Afterll, do you think torute is necessary for achieving some purposes? Please explain in as much as detail you can. Thank you very much!
I am on the fence with this topic. I would like to say that I agree with torture to obtain life and death information, but I don't know if I would be able to inflict the pain needed on someone else. I think if someone had a family member of mine and they were going to die if I didn't find them, I might be able to do it.
I would like to think there is another way of obtain information from people. The use of medication, like sodium thiopental can help illicit information from people. Why can't we create a stronger form of the drug?
One's political leanings and beliefs on such an issue will play a role in how one answers this question. My fundamental problem with torture is that the information procured lacks reliability. On one hand, the person being tortured might give up the information because of an understanding that it is "the right thing to do." Yet, they also might surrender information- any information- to stop the torture. I know that if I was being tortured, I would say what I could just for it to stop. This would mean that one is not entirely certain that what is gained is authentic. If time is of the essence in such a situation, time would be wasted following worthless information that was rendered for torture to stop. There is a moral level of analysis, as well. In engaging in torture, there is a loss of moral stature, putting the one who tortures on the same level as the rebel forces being tortured. At this point, there is no moral difference between the two. Finally, in engaging in torture, it seems to me that we are making a very stern commitment to not ending conflict, but increasing its duration as torture breeds future hostility and contempt from those who have to endure it. Abu Ghraib, for example, did more to increase and galvanize resistance against American forces than much else.
Torture of any type whether mental or physical should never be accepted or tolerated. We must treat each other humanely in all circumstances. Now, I am not in the military nor have I ever been. There have been reports over the last several years of "water-boarding" and the like. Military experts may argue as to the effectiveness of this procedure. I humbly disagree and think that there are other ways to gain information from the enemy during times of war. I just strongly believe that it is wrong and we as a nation, the greatest nation in the world should not condone this type of action or behavior. Conventions and treaties between nations are in place that specify no torture should be used. These treaties are long standing and should be followed at all cost.
Torture of mental or physical kinds should never be used on humans unless they have committed a great offense for which we need more information to prevent the loss of life for great numbers of people.
This is the case with many terror suspects. We have found many ways to emotionally and physically put pressure on people without hurting them in any way. Emotional and mental stress can achieve quite a bit in interrogation rooms these days.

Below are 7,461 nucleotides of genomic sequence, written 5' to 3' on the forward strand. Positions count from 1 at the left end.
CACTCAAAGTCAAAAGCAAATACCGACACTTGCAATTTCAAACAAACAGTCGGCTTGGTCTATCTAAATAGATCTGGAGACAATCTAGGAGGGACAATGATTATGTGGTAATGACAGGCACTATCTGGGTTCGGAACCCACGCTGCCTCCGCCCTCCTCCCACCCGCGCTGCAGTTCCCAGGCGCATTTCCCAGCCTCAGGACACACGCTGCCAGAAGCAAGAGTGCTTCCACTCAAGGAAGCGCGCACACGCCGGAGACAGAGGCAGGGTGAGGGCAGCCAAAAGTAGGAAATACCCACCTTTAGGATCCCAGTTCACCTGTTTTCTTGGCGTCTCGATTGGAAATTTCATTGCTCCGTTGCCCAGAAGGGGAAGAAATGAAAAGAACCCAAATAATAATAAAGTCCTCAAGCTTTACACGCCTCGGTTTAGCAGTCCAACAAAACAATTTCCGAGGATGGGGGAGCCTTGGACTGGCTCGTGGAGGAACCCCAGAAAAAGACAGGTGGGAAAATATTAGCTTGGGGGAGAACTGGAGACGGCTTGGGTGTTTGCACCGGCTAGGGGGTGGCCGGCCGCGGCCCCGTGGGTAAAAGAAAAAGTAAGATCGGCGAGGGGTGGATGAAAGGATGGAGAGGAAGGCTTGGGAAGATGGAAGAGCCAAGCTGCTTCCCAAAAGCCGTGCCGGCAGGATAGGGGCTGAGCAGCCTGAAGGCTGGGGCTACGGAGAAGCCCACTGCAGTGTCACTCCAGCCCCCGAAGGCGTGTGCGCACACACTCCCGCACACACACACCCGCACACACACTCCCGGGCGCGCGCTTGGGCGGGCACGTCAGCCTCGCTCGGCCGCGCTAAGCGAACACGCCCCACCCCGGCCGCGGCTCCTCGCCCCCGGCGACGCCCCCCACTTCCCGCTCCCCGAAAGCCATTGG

We have a way of life worth preserving in America. Whether out of jealousy, spite, or disagreement, there are those who would wish to destroy this. Although we have a great value for human rights for all people, I see reason to sacrifice those rights to a small degree for someone who would wish harm on great other numbers of people and try to act on it.
When we use the word torture, we do cross over a threshold definition, no matter what methods we're talking about using. First and foremost, it is the intentional infliction of pain on another human being. Whether this is mental, emotional or physical pain does not matter, in my opinion, if it fits the above definition, then it's torture.
Not only do I disagree with the use of torture in any situation, any serious law enforcement official will tell you that torture serves no purpose. You can gain information in this manner, sure, but you cannot, under almost any circumstances tell if the information is accurate or useful. Everyone has a breaking point under torture (mine would probably occur in about the first four seconds) past which they will tell you anything to stop continued pain. Waterboard me long enough and I'll tell you my own mother is Osama bin Laden, but that doesn't make it so.
There are much more effective, time tested methods of interrogation that involve no torture whatsoever, and we don't need to sacrifice any human or constitutional principles in order to use them, and in the end, we'll get better information too.
This depends to a huge degree on how you define torture.
If you define torture as inflicting great physical pain on a person, I do not think it is ever right to do it. By that, I mean stuff like burning people with cigarettes or breaking their fingers or things like that.
If you define torture as making them uncomfortable (like by not letting them sleep or by trying to put a lot of emotional pressure on them) then I do think that it is okay morally. I do not know enough to know whether this sort of pressure is likely to get accurate information out of the people, though. If it is likely to get the truth then I am alright with it. However, if it leads to inaccurate information or false confessions I am opposed to it.
Also, I am talking about this in terms of terrorism suspects, not criminals like accused thieves or even murderers. I think in those cases, the police should have stricter rules than people who are interrogating people who might be connected to groups that might be trying to attack us.